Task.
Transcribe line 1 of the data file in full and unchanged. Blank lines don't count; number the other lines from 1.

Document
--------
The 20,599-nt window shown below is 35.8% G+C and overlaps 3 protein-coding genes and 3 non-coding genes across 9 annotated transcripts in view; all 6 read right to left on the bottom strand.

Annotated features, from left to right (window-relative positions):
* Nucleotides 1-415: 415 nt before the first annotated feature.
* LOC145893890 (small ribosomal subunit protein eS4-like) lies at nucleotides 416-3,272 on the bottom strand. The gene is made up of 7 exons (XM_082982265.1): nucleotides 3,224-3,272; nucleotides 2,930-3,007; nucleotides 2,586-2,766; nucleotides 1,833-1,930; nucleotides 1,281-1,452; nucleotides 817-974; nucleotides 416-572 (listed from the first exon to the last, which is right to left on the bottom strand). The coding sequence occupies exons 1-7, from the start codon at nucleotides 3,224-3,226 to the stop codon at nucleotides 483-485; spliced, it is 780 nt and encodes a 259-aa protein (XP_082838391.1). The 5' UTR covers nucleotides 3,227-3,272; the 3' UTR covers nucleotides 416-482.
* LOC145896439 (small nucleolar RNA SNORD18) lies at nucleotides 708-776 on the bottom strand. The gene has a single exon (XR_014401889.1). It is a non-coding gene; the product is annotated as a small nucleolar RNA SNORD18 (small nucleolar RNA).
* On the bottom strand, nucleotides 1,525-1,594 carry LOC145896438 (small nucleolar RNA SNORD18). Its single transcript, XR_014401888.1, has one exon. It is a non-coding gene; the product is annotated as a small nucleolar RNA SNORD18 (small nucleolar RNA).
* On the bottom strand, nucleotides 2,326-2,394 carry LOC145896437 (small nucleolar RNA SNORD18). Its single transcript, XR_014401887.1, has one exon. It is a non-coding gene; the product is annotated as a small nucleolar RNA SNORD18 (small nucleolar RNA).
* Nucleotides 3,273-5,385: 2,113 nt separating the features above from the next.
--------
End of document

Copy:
The 20,599-nt window shown below is 35.8% G+C and overlaps 3 protein-coding genes and 3 non-coding genes across 9 annotated transcripts in view; all 6 read right to left on the bottom strand.